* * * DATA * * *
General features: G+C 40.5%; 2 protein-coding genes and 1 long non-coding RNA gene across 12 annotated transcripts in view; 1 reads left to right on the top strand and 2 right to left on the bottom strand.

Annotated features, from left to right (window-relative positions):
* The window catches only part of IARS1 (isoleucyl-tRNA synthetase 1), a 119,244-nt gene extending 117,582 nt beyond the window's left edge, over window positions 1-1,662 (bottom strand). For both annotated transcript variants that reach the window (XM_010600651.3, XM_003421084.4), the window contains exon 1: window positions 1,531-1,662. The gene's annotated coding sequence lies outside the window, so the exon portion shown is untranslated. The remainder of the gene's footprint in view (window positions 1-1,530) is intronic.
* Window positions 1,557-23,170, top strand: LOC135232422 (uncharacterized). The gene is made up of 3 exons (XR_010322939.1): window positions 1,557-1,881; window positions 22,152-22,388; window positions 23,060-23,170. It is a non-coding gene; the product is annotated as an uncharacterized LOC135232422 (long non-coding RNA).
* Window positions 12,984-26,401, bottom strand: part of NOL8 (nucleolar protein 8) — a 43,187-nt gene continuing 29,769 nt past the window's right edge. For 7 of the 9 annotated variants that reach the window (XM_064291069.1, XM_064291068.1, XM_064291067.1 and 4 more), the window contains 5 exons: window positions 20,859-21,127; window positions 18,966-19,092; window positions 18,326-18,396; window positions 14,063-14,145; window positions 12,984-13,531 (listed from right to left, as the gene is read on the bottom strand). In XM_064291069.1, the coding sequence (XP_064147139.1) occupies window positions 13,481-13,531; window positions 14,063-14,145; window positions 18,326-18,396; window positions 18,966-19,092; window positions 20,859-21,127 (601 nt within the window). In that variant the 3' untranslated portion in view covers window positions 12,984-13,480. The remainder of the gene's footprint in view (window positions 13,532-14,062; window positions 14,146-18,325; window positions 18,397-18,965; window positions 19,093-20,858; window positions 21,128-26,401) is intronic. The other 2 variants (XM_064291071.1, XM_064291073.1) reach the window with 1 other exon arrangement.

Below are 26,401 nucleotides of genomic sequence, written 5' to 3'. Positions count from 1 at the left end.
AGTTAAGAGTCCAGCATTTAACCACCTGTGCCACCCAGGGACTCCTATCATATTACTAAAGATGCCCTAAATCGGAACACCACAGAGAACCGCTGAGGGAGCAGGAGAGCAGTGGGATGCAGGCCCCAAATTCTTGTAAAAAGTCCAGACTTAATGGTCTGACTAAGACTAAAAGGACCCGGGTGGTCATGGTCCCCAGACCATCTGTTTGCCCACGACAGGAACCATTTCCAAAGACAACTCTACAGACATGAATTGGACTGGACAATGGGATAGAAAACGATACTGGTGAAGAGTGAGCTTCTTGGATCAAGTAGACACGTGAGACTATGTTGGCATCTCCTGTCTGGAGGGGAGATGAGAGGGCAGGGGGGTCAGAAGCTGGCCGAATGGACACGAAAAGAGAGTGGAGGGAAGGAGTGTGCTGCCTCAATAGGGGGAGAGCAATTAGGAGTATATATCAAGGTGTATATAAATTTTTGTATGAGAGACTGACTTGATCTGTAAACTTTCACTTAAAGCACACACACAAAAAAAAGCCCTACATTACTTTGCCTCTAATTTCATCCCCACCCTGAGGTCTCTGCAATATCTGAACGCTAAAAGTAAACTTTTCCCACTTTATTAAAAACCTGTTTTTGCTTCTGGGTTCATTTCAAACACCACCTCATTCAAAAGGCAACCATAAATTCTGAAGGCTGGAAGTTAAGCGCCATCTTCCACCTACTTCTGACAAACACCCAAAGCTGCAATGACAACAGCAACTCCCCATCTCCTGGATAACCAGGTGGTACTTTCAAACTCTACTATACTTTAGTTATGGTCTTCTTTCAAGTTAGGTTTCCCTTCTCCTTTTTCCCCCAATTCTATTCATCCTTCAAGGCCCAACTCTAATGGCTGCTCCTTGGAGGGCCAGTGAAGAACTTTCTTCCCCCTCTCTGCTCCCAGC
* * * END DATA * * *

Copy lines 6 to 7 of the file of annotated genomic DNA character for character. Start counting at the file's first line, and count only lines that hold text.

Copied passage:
Below are 26,401 nucleotides of genomic sequence, written 5' to 3'. Positions count from 1 at the left end.
AGTTAAGAGTCCAGCATTTAACCACCTGTGCCACCCAGGGACTCCTATCATATTACTAAAGATGCCCTAAATCGGAACACCACAGAGAACCGCTGAGGGAGCAGGAGAGCAGTGGGATGCAGGCCCCAAATTCTTGTAAAAAGTCCAGACTTAATGGTCTGACTAAGACTAAAAGGACCCGGGTGGTCATGGTCCCCAGACCATCTGTTTGCCCACGACAGGAACCATTTCCAAAGACAACTCTACAGACATGAATTGGACTGGACAATGGGATAGAAAACGATACTGGTGAAGAGTGAGCTTCTTGGATCAAGTAGACACGTGAGACTATGTTGGCATCTCCTGTCTGGAGGGGAGATGAGAGGGCAGGGGGGTCAGAAGCTGGCCGAATGGACACGAAAAGAGAGTGGAGGGAAGGAGTGTGCTGCCTCAATAGGGGGAGAGCAATTAGGAGTATATATCAAGGTGTATATAAATTTTTGTATGAGAGACTGACTTGATCTGTAAACTTTCACTTAAAGCACACACACAAAAAAAAGCCCTACATTACTTTGCCTCTAATTTCATCCCCACCCTGAGGTCTCTGCAATATCTGAACGCTAAAAGTAAACTTTTCCCACTTTATTAAAAACCTGTTTTTGCTTCTGGGTTCATTTCAAACACCACCTCATTCAAAAGGCAACCATAAATTCTGAAGGCTGGAAGTTAAGCGCCATCTTCCACCTACTTCTGACAAACACCCAAAGCTGCAATGACAACAGCAACTCCCCATCTCCTGGATAACCAGGTGGTACTTTCAAACTCTACTATACTTTAGTTATGGTCTTCTTTCAAGTTAGGTTTCCCTTCTCCTTTTTCCCCCAATTCTATTCATCCTTCAAGGCCCAACTCTAATGGCTGCTCCTTGGAGGGCCAGTGAAGAACTTTCTTCCCCCTCTCTGCTCCCAGC